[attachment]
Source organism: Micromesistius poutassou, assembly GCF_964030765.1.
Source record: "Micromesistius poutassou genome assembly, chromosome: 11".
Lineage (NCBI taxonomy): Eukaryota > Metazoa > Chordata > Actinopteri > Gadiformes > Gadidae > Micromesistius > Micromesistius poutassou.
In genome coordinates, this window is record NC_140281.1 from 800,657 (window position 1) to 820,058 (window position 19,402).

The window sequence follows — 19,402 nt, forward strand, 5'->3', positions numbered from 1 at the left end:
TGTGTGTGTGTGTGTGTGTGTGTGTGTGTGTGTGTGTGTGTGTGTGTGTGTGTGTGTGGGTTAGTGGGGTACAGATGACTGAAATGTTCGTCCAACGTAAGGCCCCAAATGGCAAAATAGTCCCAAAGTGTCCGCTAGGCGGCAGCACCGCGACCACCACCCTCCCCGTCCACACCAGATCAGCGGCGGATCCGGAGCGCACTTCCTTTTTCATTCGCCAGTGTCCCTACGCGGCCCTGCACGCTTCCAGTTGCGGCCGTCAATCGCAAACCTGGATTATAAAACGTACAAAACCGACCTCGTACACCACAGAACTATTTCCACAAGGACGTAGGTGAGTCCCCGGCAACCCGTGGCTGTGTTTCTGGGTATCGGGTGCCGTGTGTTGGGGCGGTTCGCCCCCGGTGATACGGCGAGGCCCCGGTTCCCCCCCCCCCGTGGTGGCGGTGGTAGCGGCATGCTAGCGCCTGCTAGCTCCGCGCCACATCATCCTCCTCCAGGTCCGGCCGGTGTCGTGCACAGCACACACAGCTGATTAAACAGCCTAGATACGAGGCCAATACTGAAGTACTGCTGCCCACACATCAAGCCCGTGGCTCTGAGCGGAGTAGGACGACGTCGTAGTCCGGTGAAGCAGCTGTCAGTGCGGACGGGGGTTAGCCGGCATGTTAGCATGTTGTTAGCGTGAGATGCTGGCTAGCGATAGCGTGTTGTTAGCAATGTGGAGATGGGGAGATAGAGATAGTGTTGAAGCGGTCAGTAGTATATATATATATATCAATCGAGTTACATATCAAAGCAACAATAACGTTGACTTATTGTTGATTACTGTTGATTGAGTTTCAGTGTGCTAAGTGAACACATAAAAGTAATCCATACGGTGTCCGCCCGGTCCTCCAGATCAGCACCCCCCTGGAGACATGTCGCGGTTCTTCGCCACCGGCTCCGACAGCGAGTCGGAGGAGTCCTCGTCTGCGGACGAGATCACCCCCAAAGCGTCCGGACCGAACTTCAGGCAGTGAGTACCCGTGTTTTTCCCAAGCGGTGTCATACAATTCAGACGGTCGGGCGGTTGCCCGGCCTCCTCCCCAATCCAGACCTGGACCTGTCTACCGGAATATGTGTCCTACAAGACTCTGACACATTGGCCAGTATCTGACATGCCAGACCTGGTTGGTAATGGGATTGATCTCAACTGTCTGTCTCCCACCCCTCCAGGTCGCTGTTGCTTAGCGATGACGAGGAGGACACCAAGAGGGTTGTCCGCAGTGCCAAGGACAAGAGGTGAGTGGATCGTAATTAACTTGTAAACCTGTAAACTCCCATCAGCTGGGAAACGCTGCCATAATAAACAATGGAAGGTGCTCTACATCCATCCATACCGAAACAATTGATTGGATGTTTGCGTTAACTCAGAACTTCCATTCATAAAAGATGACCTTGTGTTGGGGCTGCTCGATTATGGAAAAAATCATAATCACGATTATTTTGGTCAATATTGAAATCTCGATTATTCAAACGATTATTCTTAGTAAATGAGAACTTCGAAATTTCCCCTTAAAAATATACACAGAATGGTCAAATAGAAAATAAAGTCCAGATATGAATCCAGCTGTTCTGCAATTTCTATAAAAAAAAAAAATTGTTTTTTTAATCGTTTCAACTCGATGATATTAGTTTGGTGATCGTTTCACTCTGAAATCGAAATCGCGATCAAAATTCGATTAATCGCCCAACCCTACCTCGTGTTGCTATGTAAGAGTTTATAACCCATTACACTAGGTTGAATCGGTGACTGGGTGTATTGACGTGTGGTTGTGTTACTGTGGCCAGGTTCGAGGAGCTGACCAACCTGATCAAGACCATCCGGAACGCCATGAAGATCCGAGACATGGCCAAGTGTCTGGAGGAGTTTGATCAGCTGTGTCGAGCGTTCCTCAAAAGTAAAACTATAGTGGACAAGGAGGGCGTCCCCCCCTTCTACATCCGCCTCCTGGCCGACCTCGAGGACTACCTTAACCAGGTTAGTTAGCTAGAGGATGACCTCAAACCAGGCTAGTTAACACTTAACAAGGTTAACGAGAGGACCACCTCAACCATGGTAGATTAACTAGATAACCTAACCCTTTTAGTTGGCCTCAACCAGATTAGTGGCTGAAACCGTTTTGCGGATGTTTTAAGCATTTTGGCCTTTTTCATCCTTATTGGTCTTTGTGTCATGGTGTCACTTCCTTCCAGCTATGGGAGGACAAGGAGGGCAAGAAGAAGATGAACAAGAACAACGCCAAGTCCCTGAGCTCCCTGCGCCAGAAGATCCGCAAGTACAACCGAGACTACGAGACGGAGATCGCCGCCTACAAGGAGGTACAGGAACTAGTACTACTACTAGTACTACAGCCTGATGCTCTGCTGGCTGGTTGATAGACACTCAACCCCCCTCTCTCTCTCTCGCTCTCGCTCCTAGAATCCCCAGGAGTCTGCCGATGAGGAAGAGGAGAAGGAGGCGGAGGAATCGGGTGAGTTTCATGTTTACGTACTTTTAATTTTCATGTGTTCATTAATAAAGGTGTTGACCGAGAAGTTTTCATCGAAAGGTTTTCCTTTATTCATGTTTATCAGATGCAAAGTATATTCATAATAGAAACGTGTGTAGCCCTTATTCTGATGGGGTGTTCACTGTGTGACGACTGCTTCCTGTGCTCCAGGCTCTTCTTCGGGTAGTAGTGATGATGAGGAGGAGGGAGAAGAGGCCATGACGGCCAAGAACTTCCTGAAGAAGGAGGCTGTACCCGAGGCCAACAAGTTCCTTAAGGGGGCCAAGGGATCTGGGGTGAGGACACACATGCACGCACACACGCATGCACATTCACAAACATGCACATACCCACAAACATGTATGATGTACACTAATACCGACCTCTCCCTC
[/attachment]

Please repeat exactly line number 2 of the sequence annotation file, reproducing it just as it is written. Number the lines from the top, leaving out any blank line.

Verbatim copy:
Source record: "Micromesistius poutassou genome assembly, chromosome: 11".